10 Simple Steps To Start Internet Marketing Your Show.

You’re probably smart enough to know that the internet is where you’re supposed to be if you’re trying to market your show.

But are you smart enough to have started?

If you are one of those Producers or Playwrights who always meant to get around to understanding the internet but haven’t quite got around to it, don’t worry, you’re not alone.  I know a bunch of players in the Broadway arena who still haven’t picked up the ball yet.  

To help you get into the game, I consulted with my web-guru, Jamie Lynn Ballard (who makes all of my sites so pretty), and we came up with the following 10 Simple Steps to Start Internet Marketing Your Show.  These tips work for Broadway shows, Off-Broadway show, Off-Off Broadway shows and everything in between.  In fact, this list is even more helpful for the smaller shows.  Apply the majority of these tips and you can make your show seem a lot bigger than it is.

Ready?  Here we go.

 

10 Simple Ways to Start Internet Marketing Your Show

1. Buy Your Domain Name

You’ve heard me say this before, but this is the most important thing you can do when you start plans for a show.  As soon as you have an idea, make sure you snatch up the domain, because if you don’t, someone else will.  Use a site like GoDaddy that sells domains and hosts websites, so you can buy and build in the same place.  And get a starter site for your show up as fast as you can.  It doesn’t matter if you don’t have all the relevant info yet.  The sooner you can put up your site, the sooner it will show up in search engines, and that means free traffic.   

2.  Know SEO

SEO, or Search Engine Optimization, is one of the most important things you can learn about internet marketing.  Do it right, and you’ll stand out like Gulliver in the land of Lilliput.  Ignore it, and you’ll fall to the bottom of the web sea.  What you should know is that as technical as it sounds (why are all acronyms scary?), there are basic strategies that are very simple, so don’t be scared.  Pick up a book and get started.  

3.  Build Your List

I’ve spoken on three internet marketing panels in the last six months and in the wrap up section one panelist always said, “The most important thing a web marketer can do is increase the quantity and the quality of his/her opt-in list.”  Email Marketing allows you to build relationships with fans, promote your show, sell tickets and more.  Put a sign-up box on your website to collect email addresses, and send occasional emails to your list with information and updates about your show to keep them engaged.  Use a company like Benchmark to make it easier for you (Constant Contact is so 2005).  It seems so old school, I know, because this is what internet marketers were telling everyone ten years ago, but let me tell you first hand, that an effective marketing email blast is one of the most important tools you have in your show’s marketing tool box.

4.  Invest in PPC

PPC, or Pay-Per-Click Advertising, is one of the most economical and low-risk ways for you to reach customers.  If you aren’t yet ranking high in Google organic search results (and even if you are), pay-per-click advertising gives you a way to appear alongside the sites that are.  Don’t have a lot of cash to spend?  Don’t worry, Google Adwords and other PPCers let you set a cap on how much you want to spend per day.  Tip:  PPC works best when you have a very specific target demographic (e.g. bachelorette parties for The Awesome 80s Prom).  PPC can get pretty involved when you start talking Quality Scores, etc., but it’s worth learning, because it can put butts in the seats and bucks in the box office fast.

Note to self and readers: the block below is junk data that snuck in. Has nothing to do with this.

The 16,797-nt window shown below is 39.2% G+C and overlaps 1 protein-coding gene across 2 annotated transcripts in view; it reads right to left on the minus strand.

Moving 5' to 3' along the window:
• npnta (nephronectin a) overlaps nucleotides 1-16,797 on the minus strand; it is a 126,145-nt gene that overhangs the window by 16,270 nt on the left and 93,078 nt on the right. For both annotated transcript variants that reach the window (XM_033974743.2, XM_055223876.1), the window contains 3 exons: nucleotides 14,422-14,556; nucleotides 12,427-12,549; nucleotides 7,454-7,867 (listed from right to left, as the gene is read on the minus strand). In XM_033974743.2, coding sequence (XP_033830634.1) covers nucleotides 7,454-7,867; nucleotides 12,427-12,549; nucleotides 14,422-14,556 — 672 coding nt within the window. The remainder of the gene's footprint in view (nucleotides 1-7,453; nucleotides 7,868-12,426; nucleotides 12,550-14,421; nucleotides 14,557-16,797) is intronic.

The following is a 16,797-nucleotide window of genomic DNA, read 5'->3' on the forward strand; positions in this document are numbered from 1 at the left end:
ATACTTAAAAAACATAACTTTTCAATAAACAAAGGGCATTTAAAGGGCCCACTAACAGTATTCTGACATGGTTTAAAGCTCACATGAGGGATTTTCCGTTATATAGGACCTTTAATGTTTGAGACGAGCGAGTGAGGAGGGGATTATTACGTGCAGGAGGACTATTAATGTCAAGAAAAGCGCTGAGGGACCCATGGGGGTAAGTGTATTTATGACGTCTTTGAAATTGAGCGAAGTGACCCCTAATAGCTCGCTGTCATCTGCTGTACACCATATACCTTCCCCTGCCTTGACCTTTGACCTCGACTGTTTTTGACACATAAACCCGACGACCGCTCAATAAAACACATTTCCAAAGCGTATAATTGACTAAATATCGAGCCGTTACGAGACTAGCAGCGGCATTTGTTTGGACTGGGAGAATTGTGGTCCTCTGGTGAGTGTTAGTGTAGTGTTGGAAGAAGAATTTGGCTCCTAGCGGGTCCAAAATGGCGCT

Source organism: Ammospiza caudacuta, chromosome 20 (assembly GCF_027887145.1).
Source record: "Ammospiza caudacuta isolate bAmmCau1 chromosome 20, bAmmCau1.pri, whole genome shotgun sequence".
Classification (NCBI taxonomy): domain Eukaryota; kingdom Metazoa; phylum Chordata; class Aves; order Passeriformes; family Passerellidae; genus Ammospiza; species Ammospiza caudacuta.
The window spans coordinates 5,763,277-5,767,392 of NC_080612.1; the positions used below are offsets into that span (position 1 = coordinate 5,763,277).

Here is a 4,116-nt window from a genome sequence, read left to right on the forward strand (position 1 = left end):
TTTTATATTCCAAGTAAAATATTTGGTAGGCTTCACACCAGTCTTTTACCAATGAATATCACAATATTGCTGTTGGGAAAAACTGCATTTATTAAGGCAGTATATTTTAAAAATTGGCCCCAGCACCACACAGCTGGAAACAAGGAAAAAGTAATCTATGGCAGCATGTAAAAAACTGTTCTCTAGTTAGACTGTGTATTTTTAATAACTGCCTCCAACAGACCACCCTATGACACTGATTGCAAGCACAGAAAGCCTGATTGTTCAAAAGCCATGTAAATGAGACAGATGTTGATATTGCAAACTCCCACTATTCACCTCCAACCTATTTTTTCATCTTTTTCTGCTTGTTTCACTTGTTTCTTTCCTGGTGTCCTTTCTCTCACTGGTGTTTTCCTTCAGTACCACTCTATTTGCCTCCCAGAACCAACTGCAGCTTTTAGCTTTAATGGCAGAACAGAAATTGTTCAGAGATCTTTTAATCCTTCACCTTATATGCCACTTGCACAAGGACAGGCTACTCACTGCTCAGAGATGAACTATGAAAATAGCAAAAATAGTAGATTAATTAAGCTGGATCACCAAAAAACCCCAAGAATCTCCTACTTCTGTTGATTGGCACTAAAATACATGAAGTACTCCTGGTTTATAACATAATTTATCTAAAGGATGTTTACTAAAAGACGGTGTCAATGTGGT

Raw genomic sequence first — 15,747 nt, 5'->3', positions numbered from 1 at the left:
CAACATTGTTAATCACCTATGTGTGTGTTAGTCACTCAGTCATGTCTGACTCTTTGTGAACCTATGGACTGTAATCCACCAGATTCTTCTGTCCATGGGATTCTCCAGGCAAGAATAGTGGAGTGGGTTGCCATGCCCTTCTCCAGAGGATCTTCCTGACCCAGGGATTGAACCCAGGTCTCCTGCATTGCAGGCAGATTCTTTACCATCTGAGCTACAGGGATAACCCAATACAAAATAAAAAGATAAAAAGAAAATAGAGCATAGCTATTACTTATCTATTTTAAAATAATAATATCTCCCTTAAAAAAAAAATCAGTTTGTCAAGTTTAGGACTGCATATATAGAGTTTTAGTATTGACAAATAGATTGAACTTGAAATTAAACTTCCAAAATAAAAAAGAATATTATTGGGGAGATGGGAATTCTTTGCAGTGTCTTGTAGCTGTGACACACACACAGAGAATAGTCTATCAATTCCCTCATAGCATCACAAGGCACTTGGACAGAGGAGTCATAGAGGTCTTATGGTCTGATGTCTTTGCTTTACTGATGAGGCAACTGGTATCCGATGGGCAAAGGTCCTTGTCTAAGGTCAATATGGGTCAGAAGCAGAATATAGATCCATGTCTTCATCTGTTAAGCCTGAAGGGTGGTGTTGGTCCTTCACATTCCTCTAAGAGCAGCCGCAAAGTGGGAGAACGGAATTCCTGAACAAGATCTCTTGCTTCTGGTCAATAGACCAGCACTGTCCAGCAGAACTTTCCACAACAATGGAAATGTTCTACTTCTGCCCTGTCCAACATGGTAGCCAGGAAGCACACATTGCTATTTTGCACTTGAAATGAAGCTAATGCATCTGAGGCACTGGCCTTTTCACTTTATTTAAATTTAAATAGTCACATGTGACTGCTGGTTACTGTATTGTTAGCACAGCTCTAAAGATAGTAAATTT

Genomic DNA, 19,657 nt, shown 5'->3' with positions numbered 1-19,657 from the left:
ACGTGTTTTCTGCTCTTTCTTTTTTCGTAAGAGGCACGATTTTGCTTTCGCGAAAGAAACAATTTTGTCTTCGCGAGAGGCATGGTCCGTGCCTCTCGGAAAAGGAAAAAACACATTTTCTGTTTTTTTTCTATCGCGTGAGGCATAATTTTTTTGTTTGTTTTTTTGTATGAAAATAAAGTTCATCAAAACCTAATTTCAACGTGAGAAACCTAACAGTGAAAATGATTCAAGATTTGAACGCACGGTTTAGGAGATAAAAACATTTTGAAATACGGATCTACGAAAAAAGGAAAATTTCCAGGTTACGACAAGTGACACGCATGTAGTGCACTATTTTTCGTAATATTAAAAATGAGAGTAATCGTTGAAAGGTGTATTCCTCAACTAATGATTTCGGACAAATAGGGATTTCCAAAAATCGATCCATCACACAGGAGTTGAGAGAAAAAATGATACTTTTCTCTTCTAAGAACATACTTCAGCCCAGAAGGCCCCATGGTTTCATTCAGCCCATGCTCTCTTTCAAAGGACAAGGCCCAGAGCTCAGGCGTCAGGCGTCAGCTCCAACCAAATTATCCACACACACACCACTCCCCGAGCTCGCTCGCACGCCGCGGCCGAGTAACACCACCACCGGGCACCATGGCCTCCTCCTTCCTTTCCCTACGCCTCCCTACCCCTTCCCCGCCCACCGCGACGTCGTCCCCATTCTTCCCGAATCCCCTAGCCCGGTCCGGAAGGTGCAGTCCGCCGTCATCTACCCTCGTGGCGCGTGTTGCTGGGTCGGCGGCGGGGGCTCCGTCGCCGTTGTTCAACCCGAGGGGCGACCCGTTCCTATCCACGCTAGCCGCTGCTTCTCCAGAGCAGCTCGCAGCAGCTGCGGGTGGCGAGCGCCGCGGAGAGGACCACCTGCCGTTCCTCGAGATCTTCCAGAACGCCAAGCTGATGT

5.  Be Social.

Create profiles for your show on social networking sites, like BroadwaySpace, Facebook, and Youtube (if you have video content). Your presence on social media sites may or may not help you sell tickets right away, but if that’s where your audience hangs out, your show should, too.  Make sure you keep these sites filled with content.  No one likes an outdated social networking page.  It’s like the guy on your block who never cuts his lawn.

6.  Tie Your Sites Together With Twitter.  

Twitter is the twine of social media.  By using this microblogging site you can quickly communicate with all your fans.  You can also find new ones by prowling the Twitterverse searching for keywords that fit your show (doing Romeo and Juliet? Look for people tweeting “Shakespeare”).  Once you have them in your world, use Twitter to point people to your website, social networking pages, or blog posts.

7. Blog

In addition to providing you with another channel to interact with your audience, blogs are search engine magnets.  Pick a topic, sign up to a blog site like Typepad, and start blogging.  Keep SEO strategies in mind as you go.  Oh, and remember one thing.  Before you start, eat your fiber.  Your blog doesn’t have to be updated hourly or daily, but it does have to be regular.  Think of it like a daytime talk show.  Every day, same time, same network . . . yours.

8.  Be Your Own Press Agent.

Write and publish articles and press releases about your own shows.  Publish your stuff with sites like GoArticles or EzineArticles, and take it to the next level with a site like PRWEB.  PRWEB allows you to submit your news releases to search engines, news sites, content syndicators, and RSS feeds.  This is one of the fastest ways to increase incoming links (or ‘link population’), which will improve your credibility with the search engines.

9.  Analyze This!

The #1 rule of marketing is to test and then test again.  Just like in grade school, you didn’t know how you were doing until you saw your report card, right?  Get your web report card by signing up for Google Analytics.  Analytics is a free service that allows you to track and analyze your web traffic so that you can judge the effectiveness of your marketing initiatives and understand how visitors found you, what they like about your site, what they don’t like about your site, and what you can do to keep them coming back.  If you’re not looking at your metrics, it’s like going through school without ever knowing if you passed or failed.  You can’t get better without someone telling you how you’re doing.  Let Google school you.